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To Sir WILLIAM TRUMbal.
IRST in these fields I try the fylvan ftrains,
Thefe Paftorals were written at the age of fixteen, and then paffed through the hands of Mr. Walb, Mr. Wycherley, G. Granville, afterwards Lord Lanfdown, Sir William Trumbal, Dr. Garth, Lord Hallifax, Lord Somers, Mr. Mainwaring, and others. All thefe gave our Author the greatest encouragement, and particularly Mr. Walsh, whom Mr. Dryden, in his Poftfcript to Virgil, calls the beft Critic of his age. "The Author (fays he) seems to have 86 a particular genius for this kind of Poetry, and a judgment that "much exceeds his years. He has taken very freely from the: "Ancients. But what he has mixed of his own with theirs is no " way inferior to what he has taken from them. It is not flat"tery at all to say, that Virgil had written nothing fo good at his "Age. His Preface is very judicious and learned." Letter to Mr. Wycherley, Apr. 1705.. The Lord Lanfdown about the fametime, mentioning the youth of our Poet, says (in a printed Letterof the Character of Mr. Wycherley), "that if he goes on as he has "begun in his Paftoral way, as Virgil firit tried his ftrength, we: 68 may hope to fee English Poetry vie with the Roman," &c.. Notwithstanding the early time of their production, the Author efteemed these as the most correct in the verfification, and mufical: in the numbers, of all his works. The reason for his labouring them
You, that too wife for pride, too good for pow'r, Enjoy the glory to be great no more,
And carrying with you all the world can boaft,
Till in your native fhades you tune the lyre:
into fo much foftnefs, was, doubtless, that this fort of poetry derives almoft its whole beauty from a natural ease of thought and fmoothness of verfe; whereas that of moft other kinds confifts in the ftrength and fulness of both. In a letter of his to Mr. Walh about this time, we find an enumeration of feveral niceties in Verfification, which perhaps have never been strictly observed in any English poem, except in thefe Paftorals. They were not printed till 1709.
Sir William Trumbal.] Our Author's friendship with this gentleman commenced at very unequal years: he was under fixteen, but Sir William above fixty, and had lately refigned his employment of Secretary of State to King William.
VER. 12. in your native fhades] Sir W. Trumbal was born in Windfor-foreft, to which he retired, after he had refigned the poft of Secretary of State to King William III. P.
VER. 17, etc. The fcene of this Paftoral a Valley, the Time the Morning. It flood originally thus:
Daphnis and Strephon to the fhades retir'd,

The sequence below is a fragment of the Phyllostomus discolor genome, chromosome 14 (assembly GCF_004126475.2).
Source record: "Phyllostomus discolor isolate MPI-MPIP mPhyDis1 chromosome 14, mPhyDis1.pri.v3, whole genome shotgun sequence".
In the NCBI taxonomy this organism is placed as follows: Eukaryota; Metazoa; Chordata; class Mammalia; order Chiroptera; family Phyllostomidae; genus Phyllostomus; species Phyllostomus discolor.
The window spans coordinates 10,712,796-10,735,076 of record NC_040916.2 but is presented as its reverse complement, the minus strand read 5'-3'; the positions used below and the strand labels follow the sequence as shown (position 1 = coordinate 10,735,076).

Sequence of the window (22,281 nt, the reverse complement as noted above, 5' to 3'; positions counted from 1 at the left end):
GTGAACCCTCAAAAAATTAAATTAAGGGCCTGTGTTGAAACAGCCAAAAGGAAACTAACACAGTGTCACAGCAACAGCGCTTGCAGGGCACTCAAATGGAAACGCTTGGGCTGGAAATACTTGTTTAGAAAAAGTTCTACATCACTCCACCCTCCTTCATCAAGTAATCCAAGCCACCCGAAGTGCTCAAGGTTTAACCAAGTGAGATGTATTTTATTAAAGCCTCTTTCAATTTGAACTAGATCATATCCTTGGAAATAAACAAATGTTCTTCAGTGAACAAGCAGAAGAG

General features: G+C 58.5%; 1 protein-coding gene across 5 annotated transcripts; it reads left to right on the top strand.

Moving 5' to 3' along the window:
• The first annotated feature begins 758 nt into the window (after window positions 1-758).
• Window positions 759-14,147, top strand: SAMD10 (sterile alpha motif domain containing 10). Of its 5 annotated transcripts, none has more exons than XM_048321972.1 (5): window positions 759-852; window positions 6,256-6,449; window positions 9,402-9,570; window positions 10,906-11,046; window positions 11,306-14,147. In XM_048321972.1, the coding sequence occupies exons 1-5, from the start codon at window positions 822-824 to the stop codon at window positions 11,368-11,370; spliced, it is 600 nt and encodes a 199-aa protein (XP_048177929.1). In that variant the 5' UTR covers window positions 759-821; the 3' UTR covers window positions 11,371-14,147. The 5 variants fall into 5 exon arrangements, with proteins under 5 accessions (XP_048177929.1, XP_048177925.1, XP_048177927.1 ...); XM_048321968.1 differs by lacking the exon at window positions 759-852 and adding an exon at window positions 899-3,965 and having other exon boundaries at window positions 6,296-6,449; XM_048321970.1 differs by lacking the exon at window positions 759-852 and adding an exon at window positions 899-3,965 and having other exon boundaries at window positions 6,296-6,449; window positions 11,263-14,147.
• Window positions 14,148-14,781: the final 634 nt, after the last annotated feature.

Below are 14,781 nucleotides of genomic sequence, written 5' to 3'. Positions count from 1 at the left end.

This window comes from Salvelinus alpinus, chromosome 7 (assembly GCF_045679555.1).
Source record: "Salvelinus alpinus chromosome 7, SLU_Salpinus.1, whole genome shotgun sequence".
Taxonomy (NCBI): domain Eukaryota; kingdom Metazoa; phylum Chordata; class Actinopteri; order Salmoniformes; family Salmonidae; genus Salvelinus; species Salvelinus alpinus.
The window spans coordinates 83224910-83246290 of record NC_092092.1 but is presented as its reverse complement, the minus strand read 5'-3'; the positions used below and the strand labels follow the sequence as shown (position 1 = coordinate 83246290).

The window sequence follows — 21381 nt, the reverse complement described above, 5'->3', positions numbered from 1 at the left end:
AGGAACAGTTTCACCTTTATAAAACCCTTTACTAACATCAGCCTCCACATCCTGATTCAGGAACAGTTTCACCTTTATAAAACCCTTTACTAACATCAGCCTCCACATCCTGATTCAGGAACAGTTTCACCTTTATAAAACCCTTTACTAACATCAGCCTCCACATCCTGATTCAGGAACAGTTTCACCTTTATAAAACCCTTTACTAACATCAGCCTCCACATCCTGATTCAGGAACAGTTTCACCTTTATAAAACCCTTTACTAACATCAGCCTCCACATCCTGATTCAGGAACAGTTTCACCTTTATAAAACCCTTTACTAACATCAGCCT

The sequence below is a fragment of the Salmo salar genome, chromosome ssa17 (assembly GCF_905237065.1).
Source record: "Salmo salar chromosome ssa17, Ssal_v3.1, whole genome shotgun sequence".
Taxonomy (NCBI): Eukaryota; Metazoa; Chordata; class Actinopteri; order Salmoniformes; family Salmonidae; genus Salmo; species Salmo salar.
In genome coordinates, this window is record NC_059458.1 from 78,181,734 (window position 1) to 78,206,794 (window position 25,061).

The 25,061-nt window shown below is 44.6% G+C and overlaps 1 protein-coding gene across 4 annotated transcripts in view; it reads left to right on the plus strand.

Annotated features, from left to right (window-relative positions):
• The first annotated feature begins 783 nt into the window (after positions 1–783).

Both warm'd by Love, and by the Muse infpir'd,
VER. 1. Prima Syracofio dignata eft ludere verfu, Noftra nec erubuit fylvas habitare Thalia. This is the general exordium and opening of the Paftorals, in imitation of the fixth of Virgil, which fome have therefore not improbably thought to have been the first originally. In the beginnings of the other three Paftorals, he imitates exprefsly thofe which now ftand first of the three chief Poets in this kind, Spenfer, Virgil, Theocritus.
Soon as the flocks fhook off the nightly dews,
Hear how the birds, on ev'ry bloomy spray,
Sing then, and Damon fhall attend the ftrain,
And I this bowl, where wanton ivy twines,
A Shepherd's Boy (he feeks no better name)-
-A Shepherd's Boy (no better do him call)
Ver. 34. The firft reading was,
And his own image from the bank furveys.
Ver. 36. And clusters lurk beneath the curling vines.
Four figures rifing from the work appear,
Then fing by turns, by turns the Mufes fing, Now hawthorns bloffom, now the daifies spring, Now leaves the trees, and flowers adorn the ground; Begin, the vales fhall ev'ry note rebound. ST RỄ PHỔ NG
Infpiré me, Phœbas, in my Delia's praife, 45 With Waller's ftrains, or Granville's moving lays! A milk-white bull fhall at your altars ftand, That threats a fight, aud fpurns the rifing fand.
O Love! for Sylvia let me gain the prize, And make my tongue victorious as her eyes;
VER. 35, 36. Lenta quibus torno facili fuperaddita vitis,
Et quis fuit alter,
Defcripfit radio totum qui gentibus orbem?
VER. 38. The various feafons] The fubject of thefe Paftorals engraven on the bowl is not without its propriety. The Shepherd's hefitation at the name of the zodiac, imitates that in Virgil,
VER. 41. Then fing by turns,] Literally from Virgil,
Et nunc omnis ager, nunc omnis parturit arbos, .. Nunc frondent fylvæ, nunc formofiffimus annus. VER. 47. A milk-white bull] Virg.—Pafcite taurum, Qui cornu petat, et pedibus jam fpargat arenam.
VER. 49. Originally thus in the MS.
Pan, let my numbers equal Strephon's lays,
No lambs or sheep for victims I'll impart,
Thy victim, Love, fhall be the fhepherd's heart.
Me gentle Delia beckons from the plain, Then hid in fhades, eludes her eager fwain; But feigns a laugh, to fee me fearch around, And by that laugh the willing fair is found.
The fprightly Sylvia trips along the green,
O'er golden fands let rich Pactolus flow,
VER. 6r. It ftood thus at first:
Let rich Iberia golden fleeces boast,
VER. 46. Granville.] George Granville, afterwards Lord: Lanfdown, known for his poems, moft of which he compofed: very young, and propofed Waller as his model. P.
VER. 58. She runs, but hopes] Imitation of Virgil.
VER. 61. Originally thus in the MS.
Go, flow'ry wreath, and let my Sylvia know,
Go, tuneful bird, that pleas'd the woods fo long,